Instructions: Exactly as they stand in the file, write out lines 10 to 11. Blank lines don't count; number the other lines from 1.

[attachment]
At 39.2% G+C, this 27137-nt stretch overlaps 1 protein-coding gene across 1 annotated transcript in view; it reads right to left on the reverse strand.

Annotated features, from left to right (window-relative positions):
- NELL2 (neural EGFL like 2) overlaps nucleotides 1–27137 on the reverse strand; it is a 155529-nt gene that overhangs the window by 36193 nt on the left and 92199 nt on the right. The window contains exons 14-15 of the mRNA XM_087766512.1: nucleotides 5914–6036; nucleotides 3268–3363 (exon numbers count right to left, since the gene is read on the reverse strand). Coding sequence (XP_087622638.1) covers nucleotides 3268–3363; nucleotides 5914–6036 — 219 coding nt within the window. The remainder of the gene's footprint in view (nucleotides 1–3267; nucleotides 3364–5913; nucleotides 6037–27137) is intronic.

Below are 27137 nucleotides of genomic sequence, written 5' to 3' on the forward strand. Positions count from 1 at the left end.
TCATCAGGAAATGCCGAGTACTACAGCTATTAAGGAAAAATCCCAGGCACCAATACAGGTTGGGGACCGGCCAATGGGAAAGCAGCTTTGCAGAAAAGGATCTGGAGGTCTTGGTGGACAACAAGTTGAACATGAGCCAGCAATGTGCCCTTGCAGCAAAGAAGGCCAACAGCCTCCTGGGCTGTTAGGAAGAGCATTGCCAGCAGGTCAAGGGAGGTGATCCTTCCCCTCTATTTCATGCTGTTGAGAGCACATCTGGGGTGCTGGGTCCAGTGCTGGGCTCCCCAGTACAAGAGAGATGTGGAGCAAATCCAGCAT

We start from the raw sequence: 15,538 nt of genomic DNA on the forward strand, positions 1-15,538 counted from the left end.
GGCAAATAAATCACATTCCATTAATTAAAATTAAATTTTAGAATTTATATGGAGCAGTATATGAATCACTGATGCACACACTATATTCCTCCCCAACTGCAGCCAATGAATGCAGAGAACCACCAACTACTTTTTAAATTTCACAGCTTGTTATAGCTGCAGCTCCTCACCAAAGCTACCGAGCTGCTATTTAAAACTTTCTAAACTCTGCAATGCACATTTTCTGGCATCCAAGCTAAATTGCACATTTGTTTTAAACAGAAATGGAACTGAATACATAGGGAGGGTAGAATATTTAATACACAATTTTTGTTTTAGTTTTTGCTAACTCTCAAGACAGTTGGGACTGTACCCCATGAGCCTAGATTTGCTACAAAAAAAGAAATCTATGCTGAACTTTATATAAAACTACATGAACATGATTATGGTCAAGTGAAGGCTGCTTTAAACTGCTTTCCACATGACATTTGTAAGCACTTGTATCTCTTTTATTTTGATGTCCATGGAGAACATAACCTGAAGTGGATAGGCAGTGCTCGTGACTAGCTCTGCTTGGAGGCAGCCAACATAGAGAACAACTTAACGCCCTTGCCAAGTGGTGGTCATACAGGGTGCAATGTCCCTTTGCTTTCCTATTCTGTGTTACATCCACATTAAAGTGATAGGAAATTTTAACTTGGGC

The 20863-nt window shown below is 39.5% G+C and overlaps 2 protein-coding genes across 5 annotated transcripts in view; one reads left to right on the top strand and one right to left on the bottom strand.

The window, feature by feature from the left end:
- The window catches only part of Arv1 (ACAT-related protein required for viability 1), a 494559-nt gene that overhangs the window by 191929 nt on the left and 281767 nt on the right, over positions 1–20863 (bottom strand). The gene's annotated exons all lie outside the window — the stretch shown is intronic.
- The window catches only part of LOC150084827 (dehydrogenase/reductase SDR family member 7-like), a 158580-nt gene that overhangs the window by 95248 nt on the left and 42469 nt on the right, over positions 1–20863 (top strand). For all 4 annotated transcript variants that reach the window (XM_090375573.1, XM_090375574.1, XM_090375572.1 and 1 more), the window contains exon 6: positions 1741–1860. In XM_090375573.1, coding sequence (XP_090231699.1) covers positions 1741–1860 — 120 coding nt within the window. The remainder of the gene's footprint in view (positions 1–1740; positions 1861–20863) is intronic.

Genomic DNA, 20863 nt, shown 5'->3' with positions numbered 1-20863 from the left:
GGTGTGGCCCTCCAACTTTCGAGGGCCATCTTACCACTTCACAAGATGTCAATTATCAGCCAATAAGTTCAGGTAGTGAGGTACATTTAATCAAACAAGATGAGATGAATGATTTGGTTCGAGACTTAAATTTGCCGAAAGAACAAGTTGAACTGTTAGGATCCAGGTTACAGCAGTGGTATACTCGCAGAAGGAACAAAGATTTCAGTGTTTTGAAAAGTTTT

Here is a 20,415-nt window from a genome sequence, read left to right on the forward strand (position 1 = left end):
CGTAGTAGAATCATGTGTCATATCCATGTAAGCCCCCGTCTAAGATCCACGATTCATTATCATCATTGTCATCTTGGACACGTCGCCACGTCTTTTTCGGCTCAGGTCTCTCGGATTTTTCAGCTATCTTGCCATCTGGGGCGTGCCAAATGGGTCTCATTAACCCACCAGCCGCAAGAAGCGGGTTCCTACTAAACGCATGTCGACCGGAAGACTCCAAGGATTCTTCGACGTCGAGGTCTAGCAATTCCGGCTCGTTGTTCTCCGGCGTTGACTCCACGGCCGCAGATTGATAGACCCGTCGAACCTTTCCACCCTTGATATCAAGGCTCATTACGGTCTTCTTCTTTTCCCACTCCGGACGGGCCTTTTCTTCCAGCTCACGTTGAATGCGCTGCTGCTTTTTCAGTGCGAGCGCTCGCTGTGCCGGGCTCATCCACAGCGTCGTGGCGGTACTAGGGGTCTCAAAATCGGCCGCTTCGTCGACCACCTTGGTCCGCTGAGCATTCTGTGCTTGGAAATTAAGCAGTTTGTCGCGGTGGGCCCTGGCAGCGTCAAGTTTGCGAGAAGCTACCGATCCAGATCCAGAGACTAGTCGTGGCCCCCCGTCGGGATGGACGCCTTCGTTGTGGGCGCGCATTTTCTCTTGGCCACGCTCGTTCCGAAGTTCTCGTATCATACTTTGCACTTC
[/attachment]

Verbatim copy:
- The window catches only part of Arv1 (ACAT-related protein required for viability 1), a 494559-nt gene that overhangs the window by 191929 nt on the left and 281767 nt on the right, over positions 1–20863 (bottom strand). The gene's annotated exons all lie outside the window — the stretch shown is intronic.
- The window catches only part of LOC150084827 (dehydrogenase/reductase SDR family member 7-like), a 158580-nt gene that overhangs the window by 95248 nt on the left and 42469 nt on the right, over positions 1–20863 (top strand). For all 4 annotated transcript variants that reach the window (XM_090375573.1, XM_090375574.1, XM_090375572.1 and 1 more), the window contains exon 6: positions 1741–1860. In XM_090375573.1, coding sequence (XP_090231699.1) covers positions 1741–1860 — 120 coding nt within the window. The remainder of the gene's footprint in view (positions 1–1740; positions 1861–20863) is intronic.